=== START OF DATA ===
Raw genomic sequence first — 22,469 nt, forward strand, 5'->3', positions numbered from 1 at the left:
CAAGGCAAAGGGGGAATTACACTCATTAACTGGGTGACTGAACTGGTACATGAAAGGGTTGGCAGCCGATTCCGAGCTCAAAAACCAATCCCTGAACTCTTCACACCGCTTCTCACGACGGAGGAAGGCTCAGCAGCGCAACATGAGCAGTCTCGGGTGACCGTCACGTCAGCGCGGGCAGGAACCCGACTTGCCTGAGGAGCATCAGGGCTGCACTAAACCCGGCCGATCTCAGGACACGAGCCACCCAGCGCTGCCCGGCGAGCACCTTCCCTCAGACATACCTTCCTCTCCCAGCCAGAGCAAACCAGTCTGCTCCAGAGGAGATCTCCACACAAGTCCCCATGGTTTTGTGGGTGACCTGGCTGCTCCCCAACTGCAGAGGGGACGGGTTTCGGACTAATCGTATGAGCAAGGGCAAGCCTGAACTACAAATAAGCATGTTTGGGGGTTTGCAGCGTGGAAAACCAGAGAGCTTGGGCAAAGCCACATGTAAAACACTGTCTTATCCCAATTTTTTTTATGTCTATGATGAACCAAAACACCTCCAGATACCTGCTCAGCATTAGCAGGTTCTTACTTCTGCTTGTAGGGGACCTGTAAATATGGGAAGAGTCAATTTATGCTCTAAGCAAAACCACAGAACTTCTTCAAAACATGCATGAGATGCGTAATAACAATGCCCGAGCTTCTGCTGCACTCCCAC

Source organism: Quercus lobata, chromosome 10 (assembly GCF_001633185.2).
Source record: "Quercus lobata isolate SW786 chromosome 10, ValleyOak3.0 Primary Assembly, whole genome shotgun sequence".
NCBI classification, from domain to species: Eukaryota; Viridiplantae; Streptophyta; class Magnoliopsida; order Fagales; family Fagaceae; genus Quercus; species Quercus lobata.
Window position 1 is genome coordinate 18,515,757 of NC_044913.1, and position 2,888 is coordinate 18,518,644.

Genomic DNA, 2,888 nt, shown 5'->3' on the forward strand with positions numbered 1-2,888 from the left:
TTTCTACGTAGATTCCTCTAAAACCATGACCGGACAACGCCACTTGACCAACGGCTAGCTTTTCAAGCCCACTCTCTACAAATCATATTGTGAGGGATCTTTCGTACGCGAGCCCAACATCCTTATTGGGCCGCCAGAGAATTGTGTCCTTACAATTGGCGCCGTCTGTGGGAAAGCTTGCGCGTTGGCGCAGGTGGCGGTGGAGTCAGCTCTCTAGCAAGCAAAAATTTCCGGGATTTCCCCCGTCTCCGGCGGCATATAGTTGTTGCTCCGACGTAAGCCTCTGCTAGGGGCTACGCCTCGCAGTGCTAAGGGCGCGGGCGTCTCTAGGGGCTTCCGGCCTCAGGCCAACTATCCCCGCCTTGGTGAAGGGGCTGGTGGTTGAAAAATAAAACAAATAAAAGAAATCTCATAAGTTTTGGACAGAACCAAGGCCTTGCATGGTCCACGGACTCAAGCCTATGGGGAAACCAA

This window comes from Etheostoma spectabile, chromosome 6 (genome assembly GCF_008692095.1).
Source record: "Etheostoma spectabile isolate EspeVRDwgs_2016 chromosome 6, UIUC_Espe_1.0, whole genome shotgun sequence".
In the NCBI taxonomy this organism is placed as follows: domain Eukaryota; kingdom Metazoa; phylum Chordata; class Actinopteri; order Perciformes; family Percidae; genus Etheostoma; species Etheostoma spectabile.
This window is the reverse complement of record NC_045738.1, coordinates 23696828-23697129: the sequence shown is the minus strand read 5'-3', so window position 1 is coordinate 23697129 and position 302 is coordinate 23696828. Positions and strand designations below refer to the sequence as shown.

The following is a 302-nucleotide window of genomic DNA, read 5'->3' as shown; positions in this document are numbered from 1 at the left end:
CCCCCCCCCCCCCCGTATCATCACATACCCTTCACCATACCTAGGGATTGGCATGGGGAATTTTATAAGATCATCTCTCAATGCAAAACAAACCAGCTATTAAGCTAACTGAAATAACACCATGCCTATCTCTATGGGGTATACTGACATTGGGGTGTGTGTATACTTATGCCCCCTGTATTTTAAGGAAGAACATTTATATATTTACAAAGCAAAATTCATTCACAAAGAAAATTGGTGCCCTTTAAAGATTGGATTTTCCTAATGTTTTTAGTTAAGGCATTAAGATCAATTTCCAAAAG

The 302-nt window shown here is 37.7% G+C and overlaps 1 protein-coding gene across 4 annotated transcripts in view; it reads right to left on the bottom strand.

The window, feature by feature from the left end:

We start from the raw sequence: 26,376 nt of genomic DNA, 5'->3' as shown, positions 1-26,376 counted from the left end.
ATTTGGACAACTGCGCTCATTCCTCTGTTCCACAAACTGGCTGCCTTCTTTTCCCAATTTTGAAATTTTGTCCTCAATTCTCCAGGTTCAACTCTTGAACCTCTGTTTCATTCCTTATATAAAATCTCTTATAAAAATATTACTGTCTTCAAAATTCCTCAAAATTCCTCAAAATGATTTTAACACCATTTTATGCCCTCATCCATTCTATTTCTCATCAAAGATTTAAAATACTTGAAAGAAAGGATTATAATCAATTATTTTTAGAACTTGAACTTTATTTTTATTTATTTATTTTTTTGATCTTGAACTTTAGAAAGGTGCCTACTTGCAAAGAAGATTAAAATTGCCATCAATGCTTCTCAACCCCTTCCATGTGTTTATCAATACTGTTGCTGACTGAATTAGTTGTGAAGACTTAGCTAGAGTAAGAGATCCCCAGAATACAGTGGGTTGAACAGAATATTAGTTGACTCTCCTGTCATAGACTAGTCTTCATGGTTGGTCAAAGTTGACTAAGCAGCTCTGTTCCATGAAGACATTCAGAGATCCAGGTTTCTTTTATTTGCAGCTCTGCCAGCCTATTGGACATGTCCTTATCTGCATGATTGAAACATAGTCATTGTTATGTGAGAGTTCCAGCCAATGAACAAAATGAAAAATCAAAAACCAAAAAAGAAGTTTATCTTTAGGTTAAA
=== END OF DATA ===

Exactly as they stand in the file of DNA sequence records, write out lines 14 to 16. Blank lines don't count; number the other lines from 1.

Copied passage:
CCCCCCCCCCCCCCGTATCATCACATACCCTTCACCATACCTAGGGATTGGCATGGGGAATTTTATAAGATCATCTCTCAATGCAAAACAAACCAGCTATTAAGCTAACTGAAATAACACCATGCCTATCTCTATGGGGTATACTGACATTGGGGTGTGTGTATACTTATGCCCCCTGTATTTTAAGGAAGAACATTTATATATTTACAAAGCAAAATTCATTCACAAAGAAAATTGGTGCCCTTTAAAGATTGGATTTTCCTAATGTTTTTAGTTAAGGCATTAAGATCAATTTCCAAAAG

The 302-nt window shown here is 37.7% G+C and overlaps 1 protein-coding gene across 4 annotated transcripts in view; it reads right to left on the bottom strand.

The window, feature by feature from the left end: